Increasing for the yoke – Specifying the time to M1 to use might have been handy but as with other patterns when not specified I pretty much always use a M1R (why? I don’t know but the advice seems to be just go with the one you like if it doesn’t specify).


Most jumpers like the Flax by Tin Can Knits or the Tweedy Junior by Hedgehog Fibres (for instance – I knitted two Tweedy Juniors before Christmas you can read here.), tell you when it comes to increasing for the yoke to add extra markers. They are usually stitch heavy on the front and back so going back to those 90 stitches, you could expect it to be 30 for front and back and then 15 for each sleeve – for example. There would then be equal increases all the way around – whereas as you can see above – it just says to increase either side of the beginning of the round. Now I did think this was strange but was willing to trust the process and see what happened. I’ve got up to 106 stitches and retraced my steps etc and found the error – no trusting the process here because the pattern is missing a step.

Hannah 1 – ChatGPT Knitting Pattern Skills 0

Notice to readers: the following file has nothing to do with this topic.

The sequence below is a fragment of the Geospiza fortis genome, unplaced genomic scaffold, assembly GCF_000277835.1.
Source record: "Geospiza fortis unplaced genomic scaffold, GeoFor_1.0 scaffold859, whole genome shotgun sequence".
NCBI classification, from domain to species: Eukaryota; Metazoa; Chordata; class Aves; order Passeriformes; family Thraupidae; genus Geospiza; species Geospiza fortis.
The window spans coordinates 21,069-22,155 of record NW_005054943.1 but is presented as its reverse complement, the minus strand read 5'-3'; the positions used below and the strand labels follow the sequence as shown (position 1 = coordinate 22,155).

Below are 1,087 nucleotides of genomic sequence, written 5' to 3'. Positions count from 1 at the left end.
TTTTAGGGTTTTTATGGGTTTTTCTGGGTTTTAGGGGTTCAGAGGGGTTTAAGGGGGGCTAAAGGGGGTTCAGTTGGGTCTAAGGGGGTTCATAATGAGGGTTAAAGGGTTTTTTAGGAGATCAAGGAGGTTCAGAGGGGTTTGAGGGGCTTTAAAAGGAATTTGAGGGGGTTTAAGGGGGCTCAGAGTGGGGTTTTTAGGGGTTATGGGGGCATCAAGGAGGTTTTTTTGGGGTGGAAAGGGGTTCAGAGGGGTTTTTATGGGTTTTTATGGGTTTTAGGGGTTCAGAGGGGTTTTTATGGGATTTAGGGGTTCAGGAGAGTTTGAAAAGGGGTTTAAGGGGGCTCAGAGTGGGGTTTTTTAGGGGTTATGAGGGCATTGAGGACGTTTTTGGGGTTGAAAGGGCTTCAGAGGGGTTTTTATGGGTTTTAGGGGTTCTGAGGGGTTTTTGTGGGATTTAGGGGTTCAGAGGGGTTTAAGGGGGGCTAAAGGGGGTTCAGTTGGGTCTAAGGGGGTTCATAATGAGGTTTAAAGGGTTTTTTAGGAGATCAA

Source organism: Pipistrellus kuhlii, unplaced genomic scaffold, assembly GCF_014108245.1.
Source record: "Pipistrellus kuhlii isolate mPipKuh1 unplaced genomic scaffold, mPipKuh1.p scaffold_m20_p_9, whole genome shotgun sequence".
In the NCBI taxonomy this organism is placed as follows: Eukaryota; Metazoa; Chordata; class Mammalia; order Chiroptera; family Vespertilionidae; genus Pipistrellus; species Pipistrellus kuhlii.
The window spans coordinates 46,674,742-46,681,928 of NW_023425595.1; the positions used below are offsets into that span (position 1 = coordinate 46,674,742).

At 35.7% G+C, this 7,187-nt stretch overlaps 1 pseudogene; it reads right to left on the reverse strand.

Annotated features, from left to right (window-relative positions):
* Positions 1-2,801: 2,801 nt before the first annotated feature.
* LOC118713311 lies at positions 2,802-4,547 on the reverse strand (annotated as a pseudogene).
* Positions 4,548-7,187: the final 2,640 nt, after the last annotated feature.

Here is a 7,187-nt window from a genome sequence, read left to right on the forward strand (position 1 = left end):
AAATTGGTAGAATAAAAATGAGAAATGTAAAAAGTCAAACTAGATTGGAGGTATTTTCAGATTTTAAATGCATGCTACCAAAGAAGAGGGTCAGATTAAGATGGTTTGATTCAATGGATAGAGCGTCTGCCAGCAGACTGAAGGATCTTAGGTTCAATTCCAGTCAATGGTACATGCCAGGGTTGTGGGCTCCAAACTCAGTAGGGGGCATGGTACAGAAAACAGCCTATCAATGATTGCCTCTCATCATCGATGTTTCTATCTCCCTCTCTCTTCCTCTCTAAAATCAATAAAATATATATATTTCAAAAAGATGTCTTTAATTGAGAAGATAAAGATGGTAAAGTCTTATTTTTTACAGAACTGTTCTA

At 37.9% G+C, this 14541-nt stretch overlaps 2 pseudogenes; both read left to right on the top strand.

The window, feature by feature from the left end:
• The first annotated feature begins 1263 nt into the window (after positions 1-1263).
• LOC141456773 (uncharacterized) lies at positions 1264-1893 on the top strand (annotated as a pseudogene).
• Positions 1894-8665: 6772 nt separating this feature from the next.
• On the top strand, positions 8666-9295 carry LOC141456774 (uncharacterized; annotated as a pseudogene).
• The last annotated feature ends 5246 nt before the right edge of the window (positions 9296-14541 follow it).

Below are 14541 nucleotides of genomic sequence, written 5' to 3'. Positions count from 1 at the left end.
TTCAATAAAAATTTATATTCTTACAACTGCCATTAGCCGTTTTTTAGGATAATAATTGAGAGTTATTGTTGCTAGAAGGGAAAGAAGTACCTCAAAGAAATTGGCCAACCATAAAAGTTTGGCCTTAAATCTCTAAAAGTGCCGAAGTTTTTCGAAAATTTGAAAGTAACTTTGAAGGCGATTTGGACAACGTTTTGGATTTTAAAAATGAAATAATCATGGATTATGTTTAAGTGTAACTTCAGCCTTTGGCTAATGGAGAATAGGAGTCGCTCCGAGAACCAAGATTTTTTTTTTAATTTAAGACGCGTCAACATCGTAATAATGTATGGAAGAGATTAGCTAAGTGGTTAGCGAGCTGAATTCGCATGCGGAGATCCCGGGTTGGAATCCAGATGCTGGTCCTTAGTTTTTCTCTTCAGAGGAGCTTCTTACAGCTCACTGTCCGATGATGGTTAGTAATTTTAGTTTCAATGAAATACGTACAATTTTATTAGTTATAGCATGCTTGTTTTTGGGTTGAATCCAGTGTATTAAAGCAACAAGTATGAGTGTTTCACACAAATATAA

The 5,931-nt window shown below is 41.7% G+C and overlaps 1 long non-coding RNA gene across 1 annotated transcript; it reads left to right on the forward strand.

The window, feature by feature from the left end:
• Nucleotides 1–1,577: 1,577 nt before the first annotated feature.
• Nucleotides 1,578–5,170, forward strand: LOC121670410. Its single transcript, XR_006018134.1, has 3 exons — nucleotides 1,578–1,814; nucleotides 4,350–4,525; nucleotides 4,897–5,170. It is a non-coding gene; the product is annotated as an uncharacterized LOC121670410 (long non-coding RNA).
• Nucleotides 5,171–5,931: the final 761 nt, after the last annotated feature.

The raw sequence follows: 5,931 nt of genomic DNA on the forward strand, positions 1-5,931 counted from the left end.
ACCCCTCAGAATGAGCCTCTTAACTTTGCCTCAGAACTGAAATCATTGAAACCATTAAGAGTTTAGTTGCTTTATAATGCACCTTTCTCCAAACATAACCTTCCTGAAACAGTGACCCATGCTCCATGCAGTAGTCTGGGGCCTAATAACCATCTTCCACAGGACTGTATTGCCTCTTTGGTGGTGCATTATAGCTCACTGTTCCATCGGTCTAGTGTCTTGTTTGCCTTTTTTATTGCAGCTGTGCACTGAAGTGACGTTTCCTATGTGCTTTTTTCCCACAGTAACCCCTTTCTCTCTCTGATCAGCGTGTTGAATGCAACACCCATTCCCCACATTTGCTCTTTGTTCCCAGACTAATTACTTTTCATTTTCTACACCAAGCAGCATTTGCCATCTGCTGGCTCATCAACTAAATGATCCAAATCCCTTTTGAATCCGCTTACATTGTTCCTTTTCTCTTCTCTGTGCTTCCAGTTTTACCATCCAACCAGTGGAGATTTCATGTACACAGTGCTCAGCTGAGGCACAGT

What do you think? Can AI write patterns that work? Do you think it will come in time even if it’s not there yet?


  1. Claire Mac (@ClaireMacBlog) says:

    Oh, this is so interesting! My husband introduced me to chat gpt a month or so ago. I like to use it for coming up with blog post ideas & researching key words, but have found when asking it to write any sort of content it sounds really forced. I think it’s great, but in terms of content creating I think there has to be a human element. I’ve not thought of it for knitting though! Really goes to show how clever it actually is – Even if it doesn’t quite get it right all of the time! X

    • Hannah says:

      Hey Claire – I like idea for coming up with blog post ideas and the key words. Sometimes they are the hardest parts! Yes I think AI for writing content can be a challenge (?) – my husband was talking about it being used for writing university papers – I get why some people might want to use it but I’m sure it would be really obvious that my “personality” would be missing from it and it would just not work. Thanks!